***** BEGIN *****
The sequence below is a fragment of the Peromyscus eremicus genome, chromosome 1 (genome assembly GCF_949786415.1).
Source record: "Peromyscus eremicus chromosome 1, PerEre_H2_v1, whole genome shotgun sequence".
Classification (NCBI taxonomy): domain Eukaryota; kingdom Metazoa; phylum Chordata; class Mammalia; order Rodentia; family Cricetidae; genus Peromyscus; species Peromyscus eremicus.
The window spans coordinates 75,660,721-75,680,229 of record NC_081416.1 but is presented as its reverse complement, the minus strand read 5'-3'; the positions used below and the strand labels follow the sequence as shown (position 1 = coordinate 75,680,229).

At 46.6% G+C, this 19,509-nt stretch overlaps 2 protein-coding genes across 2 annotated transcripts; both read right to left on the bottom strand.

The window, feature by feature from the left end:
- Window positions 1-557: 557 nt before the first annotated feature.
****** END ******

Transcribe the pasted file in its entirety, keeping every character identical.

The sequence below is a fragment of the Peromyscus eremicus genome, chromosome 1 (genome assembly GCF_949786415.1).
Source record: "Peromyscus eremicus chromosome 1, PerEre_H2_v1, whole genome shotgun sequence".
Classification (NCBI taxonomy): domain Eukaryota; kingdom Metazoa; phylum Chordata; class Mammalia; order Rodentia; family Cricetidae; genus Peromyscus; species Peromyscus eremicus.
The window spans coordinates 75,660,721-75,680,229 of record NC_081416.1 but is presented as its reverse complement, the minus strand read 5'-3'; the positions used below and the strand labels follow the sequence as shown (position 1 = coordinate 75,680,229).

At 46.6% G+C, this 19,509-nt stretch overlaps 2 protein-coding genes across 2 annotated transcripts; both read right to left on the bottom strand.

The window, feature by feature from the left end:
- Window positions 1-557: 557 nt before the first annotated feature.